Refugee students adapt to Regina schools amidst resource shortage

Regina Public Schools says it does not have the resources to meet the needs of the 49 new refugee students in the school division.

Regina school division says more EAL teachers needed to handle needs of 49 new refugee students

Students Mohamed and Abdel Baree are adapting to life at Regina schools after arriving from Syria about a week ago. (Dean Gutheil/CBC)

As public schools around Regina open their doors to new refugee students, the school division says it's unable to meet all of their needs. 

The Regina public school system has 49 new Syrian elementary or high school students. Many of the students are paired up with English as Additional Language teachers to make the transition easier. 

From the school division perspective we do not have the resources to be able to meet the needs of all of these children.- Greg  Enion , Regina Public Schools

The trouble is, the school board says there aren't enough EAL teachers, and the the board is not receiving any more money from the province or Ottawa. 

"From the school division perspective we do not have the resources to be able to meet the needs of all of these children," said Greg Enion, director of education with Regina Public Schools. 

Many of the new students don't speak any English, so EAL teachers are critical. The school board said, for now, it will focus on students with the highest needs.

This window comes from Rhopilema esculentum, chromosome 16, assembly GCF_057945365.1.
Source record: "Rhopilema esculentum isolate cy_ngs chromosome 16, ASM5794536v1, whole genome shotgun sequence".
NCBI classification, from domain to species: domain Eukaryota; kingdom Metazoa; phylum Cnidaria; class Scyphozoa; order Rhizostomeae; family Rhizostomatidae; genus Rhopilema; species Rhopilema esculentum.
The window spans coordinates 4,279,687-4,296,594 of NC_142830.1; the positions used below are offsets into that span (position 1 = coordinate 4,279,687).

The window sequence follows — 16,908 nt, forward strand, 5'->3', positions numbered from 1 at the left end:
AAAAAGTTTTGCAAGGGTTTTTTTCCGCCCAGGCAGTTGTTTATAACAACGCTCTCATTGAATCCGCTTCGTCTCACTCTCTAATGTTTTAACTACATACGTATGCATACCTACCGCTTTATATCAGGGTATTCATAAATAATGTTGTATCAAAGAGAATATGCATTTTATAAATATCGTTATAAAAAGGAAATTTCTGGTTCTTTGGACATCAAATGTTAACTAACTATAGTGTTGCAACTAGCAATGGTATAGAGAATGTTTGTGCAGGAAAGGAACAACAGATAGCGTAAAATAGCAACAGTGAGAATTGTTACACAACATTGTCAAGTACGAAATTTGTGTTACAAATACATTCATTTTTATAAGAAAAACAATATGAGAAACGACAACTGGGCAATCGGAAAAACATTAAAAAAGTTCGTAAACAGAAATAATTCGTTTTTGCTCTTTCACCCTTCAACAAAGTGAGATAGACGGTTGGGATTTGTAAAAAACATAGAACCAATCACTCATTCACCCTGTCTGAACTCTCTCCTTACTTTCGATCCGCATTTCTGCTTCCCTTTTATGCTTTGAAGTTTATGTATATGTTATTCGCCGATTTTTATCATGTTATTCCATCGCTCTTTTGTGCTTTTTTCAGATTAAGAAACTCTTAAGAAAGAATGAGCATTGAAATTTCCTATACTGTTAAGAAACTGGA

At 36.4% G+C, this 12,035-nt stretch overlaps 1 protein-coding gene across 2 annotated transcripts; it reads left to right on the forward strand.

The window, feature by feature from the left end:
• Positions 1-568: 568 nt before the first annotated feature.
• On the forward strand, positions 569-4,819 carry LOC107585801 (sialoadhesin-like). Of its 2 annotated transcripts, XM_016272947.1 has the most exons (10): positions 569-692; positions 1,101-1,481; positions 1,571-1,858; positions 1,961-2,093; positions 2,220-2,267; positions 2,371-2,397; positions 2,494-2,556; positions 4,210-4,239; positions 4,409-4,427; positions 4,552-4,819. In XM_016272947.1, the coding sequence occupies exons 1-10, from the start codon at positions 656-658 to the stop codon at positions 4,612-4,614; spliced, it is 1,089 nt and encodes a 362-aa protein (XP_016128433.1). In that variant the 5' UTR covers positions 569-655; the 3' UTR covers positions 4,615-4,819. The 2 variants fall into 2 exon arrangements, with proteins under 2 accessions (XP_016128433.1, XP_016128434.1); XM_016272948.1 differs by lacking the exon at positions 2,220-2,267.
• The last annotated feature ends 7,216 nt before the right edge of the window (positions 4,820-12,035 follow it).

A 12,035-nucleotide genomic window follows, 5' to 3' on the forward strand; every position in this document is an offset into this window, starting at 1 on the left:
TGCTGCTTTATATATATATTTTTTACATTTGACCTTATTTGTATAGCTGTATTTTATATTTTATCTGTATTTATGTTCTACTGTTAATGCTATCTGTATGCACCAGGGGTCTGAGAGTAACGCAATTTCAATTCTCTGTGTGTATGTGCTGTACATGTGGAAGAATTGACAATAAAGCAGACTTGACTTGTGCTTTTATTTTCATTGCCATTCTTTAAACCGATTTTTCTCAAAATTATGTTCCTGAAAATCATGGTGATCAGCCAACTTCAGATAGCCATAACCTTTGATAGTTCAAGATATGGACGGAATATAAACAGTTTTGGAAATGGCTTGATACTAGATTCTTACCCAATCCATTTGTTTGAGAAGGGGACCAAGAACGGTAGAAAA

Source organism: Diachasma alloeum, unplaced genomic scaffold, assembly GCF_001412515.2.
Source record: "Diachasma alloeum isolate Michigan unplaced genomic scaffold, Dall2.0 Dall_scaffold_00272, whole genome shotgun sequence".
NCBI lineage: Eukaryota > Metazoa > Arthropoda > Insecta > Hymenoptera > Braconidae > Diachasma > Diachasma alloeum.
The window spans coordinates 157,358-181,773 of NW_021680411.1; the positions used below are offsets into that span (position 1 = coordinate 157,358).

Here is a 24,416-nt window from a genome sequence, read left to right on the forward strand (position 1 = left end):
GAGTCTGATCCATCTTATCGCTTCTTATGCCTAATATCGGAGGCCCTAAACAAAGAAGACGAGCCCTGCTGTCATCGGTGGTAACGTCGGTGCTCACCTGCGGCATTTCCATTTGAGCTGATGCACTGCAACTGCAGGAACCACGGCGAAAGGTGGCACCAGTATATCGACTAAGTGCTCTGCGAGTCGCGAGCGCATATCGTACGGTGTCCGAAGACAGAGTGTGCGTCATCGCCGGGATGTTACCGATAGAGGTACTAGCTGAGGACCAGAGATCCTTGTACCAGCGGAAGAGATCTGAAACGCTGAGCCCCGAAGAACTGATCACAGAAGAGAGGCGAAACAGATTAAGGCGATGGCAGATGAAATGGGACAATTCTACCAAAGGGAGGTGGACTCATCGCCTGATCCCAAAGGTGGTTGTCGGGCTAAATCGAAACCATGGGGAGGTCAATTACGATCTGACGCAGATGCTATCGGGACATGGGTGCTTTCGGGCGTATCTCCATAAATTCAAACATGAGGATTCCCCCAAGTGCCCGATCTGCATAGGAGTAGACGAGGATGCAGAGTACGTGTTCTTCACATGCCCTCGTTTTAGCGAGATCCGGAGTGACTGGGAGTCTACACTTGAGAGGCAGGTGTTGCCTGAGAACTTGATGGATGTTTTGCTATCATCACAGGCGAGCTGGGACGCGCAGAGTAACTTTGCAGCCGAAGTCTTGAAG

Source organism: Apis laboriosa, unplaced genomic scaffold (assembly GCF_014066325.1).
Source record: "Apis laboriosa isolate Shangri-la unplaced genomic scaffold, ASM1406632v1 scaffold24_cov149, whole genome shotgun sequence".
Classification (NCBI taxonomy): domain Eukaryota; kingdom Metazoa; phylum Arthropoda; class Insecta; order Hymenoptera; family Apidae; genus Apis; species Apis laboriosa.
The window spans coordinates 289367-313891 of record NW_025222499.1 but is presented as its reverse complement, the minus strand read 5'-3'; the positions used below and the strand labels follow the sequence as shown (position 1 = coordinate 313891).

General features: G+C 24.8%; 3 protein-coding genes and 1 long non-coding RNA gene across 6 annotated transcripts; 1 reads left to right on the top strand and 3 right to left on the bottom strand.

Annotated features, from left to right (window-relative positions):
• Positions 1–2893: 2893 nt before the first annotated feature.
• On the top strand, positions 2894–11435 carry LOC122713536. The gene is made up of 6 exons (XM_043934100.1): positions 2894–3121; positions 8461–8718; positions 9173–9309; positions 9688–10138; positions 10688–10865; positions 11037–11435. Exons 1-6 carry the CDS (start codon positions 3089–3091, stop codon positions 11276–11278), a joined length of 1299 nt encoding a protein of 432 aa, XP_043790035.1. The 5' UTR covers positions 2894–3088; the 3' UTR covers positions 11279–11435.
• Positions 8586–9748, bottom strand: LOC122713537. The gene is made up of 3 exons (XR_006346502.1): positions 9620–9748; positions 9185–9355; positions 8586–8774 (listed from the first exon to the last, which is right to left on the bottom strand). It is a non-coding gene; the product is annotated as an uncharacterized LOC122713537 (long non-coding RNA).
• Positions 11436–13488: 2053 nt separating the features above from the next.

Students adjusting to life in Saskatchewan  

At Regina's Marion McVeety School, there are five new students from Syria in the Grade 3 and 4 class. Two of them, Mohamed and Abdel Baree, arrived in Canada only a week ago. 

Through classmate Salma Elshakankiri, who was acting as translator, the boys said they feel safe here. 

"He feels like he's going to like, live here happy," Salma translated. 

Salma Elshakankiri, who arrived in Canada two years ago from Egypt, helps translate for a boy who just arrived a week ago from Syria. (Dean Gutheil/CBC)

Salma arrived from Egypt two years ago and is still adjusting to life in Saskatchewan. 

"It's good, but the weather is cold," she said. 

Linda Mitchell works as a coordinator for the EAL program. She said the kids are being flexible. 

"The students know what they want and through gestures and communicating and pictures and different things, the communication has been very good with the kids," Mitchell said.  


  • A previous version of this story incorrectly stated that Salma Elshakankiri was a refugee who arrived in Canada a year ago. This story has been corrected to reflect that Elshakankiri is not a refugee and arrived two years ago.
    Feb 10, 2016 9:06 AM CT